U.S. President Joe Biden hosts a Quad leaders summit with India Prime Minister Narendra Modi (L), Japanese Prime Minister Suga Yoshihide, Australian Prime Minister Scott Morrison and U.S. Secretary of State Antony Blinken at the White House on Friday. Pool Photo by Sarahbeth Maney/UPI | License Photo
Sept. 28 (UPI) -- An accelerating arms race in the Indo-Pacific is all but guaranteed now that China finds itself a target of new security arrangements -- AUKUS and the Quad -- aimed at containing its power and influence.
This has the makings of a new great game in the region in which rival powers are no longer in the business of pretending things can continue as they are.
The AUKUS agreement, involving Australia, the United States and United Kingdom to counter China's rise means a military power balance in the Indo-Pacific will come more sharply into focus.
The region has been re-arming at rates faster than other parts of the world due largely to China's push to modernize its defense capabilities.
In their latest surveys, the London-based International Institute of Strategic Studies and the Stockholm International Peace Research Institute report no let-up in military spending in the Indo-Pacific. This is despite the pandemic.
SIPRI notes a 47% increase in defense spending in the Indo-Pacific in the past decade, led by China and India.
China can be expected to respond to threats posed by the new security arrangements by further expediting its military program.
It will see the formation of AUKUS as yet another attempt to contain its ambitions -- and therefore a challenge to its military capabilities.
Unambiguously, AUKUS implies a containment policy.
Likewise, the further elevation of the Quad security grouping into a China containment front will play into an atmosphere of heightened security anxiety in the Indo-Pacific.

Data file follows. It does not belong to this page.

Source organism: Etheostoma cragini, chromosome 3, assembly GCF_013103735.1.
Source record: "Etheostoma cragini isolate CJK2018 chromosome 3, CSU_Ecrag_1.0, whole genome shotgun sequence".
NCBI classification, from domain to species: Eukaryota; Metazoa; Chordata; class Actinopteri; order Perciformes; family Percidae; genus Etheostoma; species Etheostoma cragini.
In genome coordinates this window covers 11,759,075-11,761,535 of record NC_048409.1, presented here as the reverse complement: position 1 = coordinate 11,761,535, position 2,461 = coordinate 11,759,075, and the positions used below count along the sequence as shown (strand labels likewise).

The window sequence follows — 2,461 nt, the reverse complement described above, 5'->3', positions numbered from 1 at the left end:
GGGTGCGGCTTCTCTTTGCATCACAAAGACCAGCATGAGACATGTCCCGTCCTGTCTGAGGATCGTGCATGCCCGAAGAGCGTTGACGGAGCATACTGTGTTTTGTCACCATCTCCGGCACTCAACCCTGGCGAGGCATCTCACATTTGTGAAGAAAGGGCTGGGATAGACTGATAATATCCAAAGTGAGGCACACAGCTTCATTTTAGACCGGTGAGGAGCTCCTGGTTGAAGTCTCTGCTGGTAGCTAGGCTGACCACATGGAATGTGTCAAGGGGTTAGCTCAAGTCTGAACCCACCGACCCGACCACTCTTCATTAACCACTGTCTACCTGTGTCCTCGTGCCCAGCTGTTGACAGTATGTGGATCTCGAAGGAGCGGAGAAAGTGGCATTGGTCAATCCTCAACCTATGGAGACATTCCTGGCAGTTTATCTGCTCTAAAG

The four Quad participants -- the United States, Japan, India and Australia -- have their own reasons and agendas for wanting to push back against China.
After their summit last week in Washington, the Quad leaders used words in their joint statement that might be regarded as unexceptional in isolation.
Together with other developments such as AUKUS, however, the language was pointed, to say the least:
"Together, we recommit to promoting the free, open, rules-based order, rooted in international law and undaunted by coercion, to bolster security in the Indo-Pacific and beyond."
The "beyond" part of the statement was not expanded on, but might be read as a commitment to extend the Quad collaboration globally.
All this has come together at the dawn of a new U.S. administration whose members include several conspicuous China hawks, and at a moment when China has shown itself to be ever willing to throw its weight around.
Beijing's crude campaign against Australian exports in an effort to bend Australia's policy to its will is a prime example. It is doubtful an AUKUS or an invigorated Quad would have emerged without this development.
The Obama administration talked about pivoting to the Asia-Pacific without putting much meat on the bones.
Under President Joe Biden, this shift will be driven by a hardening in American thinking that now recognizes time is running out, and may have expired, in the U.S. ability to constrain China's rise.
These are profound geopolitical moments whose trajectory is impossible to predict.
Canberra is a fully paid-up member of a China containment front, whether it wants to admit it, or not. In the process, it has yielded sovereignty to the United States by committing itself to an interlocking web of military procurement decisions that includes the acquisition of a nuclear-propelled submarine fleet.
Whether these submarines are supplied by the United States or Britain is a bit immaterial since the technology involved originates in America.